I believe whole-heartedly that the Book of Mormon is the word of God. One of the things that impresses me most about this book of scripture is how every story reminds me of the world that I live in.

I’d like to share one of those stories with you today. It comes from only a few verses of the Book of Mormon, and some of the verses are separated by hundreds of pages, but I’ve learned something really valuable from it and I hope you will too.

As Sunstone mentioned a couple weeks ago, the Book of Mormon begins with the story of a prophet, Lehi, who flees Jerusalem with his family and makes his way to the New World. Shortly after leaving Jerusalem, God tells Lehi to send his sons, Laman, Lemuel, Sam, and Nephi, back to Jerusalem to convince a local leader to give them one of his books, which contains a record of Lehi’s ancestors as well as the writings of earlier prophets.

After a couple failed attempts and a few adventures, Nephi ends up disguising himself as this leader and convinces the leader’s servant, Zoram, to turn the book over to him. Eventually Zoram figures out what is going on, panics, and starts to run off. Nephi, who describes himself as “large in stature,” pins Zoram down, explains to him what is going on, and offers him a chance to accompany the family on their journey. Although Nephi makes it clear that Zoram does not have a choice in the matter, he also makes it clear that Zoram will be treated as a free man and an equal among Lehi’s family. Despite an obviously rocky start to their relationship, Nephi and Zoram become close friends, brothers-in-law, and allies when Lehi’s family starts to split up.

Although other groups come to the New World, Lehi and his family are later remembered as the “founding fathers” of their civilization, and the people distinguish themselves based on from whom they are descended: Nephites, Lamanites, Lemuelites, and even Zoramites. In fact, the only other mention of Nephi’s friend in the entire Book of Mormon is by a man who is proud to be a descendant of Zoram. However, this man wants to tell Zoram’s story in a very different way.

The man’s name is Ammoron, and he is a political dissident who, after a failed coup at home, abandons his nation for that of its enemies. He and his brother come to power in that nation and begin waging a war against their home country, determined to seize power one way or another. At one point during the war, Ammoron is corresponding with one of the generals he is fighting against and signs his letter in a peculiar way (emphasis added):

I am Ammoron, and a descendant of Zoram, whom your fathers pressed and brought out of Jerusalem.

Ammoron paints Zoram’s history in such a way that implies that Nephi tied him up and led him like a slave out of Jerusalem. He asserts that Zoram had been wronged and that Ammoron, by extension, has also been wronged by Nephi and his descendants. Now, the Book of Mormon makes it clear that Nephi may have treated Zoram harshly the first time he met him, but it also makes it clear that Nephi and Zoram’s relationship is not defined by that first meeting, but by the powerful friendship that the two shared later in life.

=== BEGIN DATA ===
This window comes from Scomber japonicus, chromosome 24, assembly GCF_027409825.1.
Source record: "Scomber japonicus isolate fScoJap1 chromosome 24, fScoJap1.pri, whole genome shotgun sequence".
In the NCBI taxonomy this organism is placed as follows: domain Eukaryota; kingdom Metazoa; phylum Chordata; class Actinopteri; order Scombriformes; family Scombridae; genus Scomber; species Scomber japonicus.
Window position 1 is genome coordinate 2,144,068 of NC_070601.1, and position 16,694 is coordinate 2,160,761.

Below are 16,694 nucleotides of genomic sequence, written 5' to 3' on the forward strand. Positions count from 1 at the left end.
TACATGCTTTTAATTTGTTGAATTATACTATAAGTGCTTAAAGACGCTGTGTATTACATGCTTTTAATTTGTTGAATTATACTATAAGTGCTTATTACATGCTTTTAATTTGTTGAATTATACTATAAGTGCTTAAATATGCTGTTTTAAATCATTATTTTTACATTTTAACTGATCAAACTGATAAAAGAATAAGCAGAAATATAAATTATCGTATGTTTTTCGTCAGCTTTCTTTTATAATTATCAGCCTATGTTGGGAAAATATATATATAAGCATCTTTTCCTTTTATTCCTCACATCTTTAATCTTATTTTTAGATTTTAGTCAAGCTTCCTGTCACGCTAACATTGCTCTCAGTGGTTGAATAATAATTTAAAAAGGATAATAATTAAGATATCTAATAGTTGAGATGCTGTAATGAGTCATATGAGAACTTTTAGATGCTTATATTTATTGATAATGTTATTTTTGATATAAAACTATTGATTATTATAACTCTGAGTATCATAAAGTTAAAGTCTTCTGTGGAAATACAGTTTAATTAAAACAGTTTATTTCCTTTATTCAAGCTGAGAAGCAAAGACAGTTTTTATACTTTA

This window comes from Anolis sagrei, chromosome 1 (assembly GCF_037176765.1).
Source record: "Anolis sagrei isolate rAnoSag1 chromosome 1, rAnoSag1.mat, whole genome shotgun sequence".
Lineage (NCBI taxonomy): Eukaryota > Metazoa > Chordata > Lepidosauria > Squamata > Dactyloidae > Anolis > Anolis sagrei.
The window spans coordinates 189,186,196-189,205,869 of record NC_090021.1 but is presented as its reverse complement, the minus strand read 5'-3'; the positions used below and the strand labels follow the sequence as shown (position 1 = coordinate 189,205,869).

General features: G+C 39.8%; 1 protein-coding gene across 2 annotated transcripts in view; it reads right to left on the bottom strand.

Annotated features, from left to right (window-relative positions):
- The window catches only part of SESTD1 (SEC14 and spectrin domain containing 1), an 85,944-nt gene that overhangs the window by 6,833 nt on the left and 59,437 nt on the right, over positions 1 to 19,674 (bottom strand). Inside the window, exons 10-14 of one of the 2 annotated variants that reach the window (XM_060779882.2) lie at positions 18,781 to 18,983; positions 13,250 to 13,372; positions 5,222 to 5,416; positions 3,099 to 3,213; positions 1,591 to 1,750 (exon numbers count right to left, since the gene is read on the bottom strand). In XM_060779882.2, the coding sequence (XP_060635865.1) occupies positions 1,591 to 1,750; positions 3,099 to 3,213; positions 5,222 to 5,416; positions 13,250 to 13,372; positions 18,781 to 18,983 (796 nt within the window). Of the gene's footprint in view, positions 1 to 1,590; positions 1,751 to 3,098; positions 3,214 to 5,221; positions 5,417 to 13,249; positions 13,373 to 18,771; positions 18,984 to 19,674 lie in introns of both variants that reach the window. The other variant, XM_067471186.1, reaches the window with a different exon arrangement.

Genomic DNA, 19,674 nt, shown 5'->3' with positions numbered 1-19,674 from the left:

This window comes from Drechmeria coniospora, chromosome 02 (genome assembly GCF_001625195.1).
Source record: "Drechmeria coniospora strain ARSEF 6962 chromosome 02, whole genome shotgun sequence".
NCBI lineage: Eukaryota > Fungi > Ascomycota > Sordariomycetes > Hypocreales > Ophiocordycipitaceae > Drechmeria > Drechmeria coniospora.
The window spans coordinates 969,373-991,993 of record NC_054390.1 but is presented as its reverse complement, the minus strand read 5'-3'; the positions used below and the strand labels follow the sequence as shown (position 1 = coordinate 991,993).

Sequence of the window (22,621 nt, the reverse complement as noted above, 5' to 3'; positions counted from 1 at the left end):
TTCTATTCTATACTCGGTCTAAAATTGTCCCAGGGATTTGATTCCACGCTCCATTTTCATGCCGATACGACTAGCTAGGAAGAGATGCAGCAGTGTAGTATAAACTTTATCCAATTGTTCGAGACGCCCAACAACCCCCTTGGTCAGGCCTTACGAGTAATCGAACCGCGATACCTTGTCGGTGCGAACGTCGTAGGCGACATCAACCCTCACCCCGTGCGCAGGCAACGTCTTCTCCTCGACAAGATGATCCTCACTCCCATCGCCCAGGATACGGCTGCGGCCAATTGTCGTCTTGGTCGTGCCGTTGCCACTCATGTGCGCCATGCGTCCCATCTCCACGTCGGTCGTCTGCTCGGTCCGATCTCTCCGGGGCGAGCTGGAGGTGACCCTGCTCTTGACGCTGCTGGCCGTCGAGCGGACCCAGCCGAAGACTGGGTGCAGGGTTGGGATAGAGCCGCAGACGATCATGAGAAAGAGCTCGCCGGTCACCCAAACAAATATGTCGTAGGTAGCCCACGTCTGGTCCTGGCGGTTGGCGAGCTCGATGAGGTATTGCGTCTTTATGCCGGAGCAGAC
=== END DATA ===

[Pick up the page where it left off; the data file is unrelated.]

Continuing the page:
The enemies of God enjoy doing what Ammoron has just done. They take the facts and twist them to their advantage. Sometimes they ignore certain facts, sometimes they create others. Sometimes they rearrange the facts, sometimes they take them out of context. The doctrines and principles of Christ’s gospel and the history of Christ’s church will be twisted and deformed by those who refuse to see its beauty. We, as disciples of Jesus Christ have a responsibility to clearly, boldy, and repeatedly testify of the truths of His gospel so that the world can distinguish between pure truth and perverted falsehoods.

What disturbs me most about Ammoron’s argument is that he doesn’t bother to justify his claim. He spends no more than one sentence making his case, relying on the false principle that saying makes it so. Has this ever happened to you? It certainly has happened to me. There are many people in this world that believe that by stating a falsehood in a certain way, they are putting its validity beyond question. This deepens our responsibility as witnesses of truth. The Book of Mormon also testifies that:

[B]y the power of the Holy Ghost [we] may know the truth of all things.

God Himself is willing to testify of the truth if we live and testify in such a way that will invite the Holy Ghost. We do not have to pretend that saying something makes it so. In fact, when we call upon the powers of heaven and bear pure testimony of the gospel of Jesus Christ, those who listen will know, whether they accept it or not, that God has said it, and thus, it is so.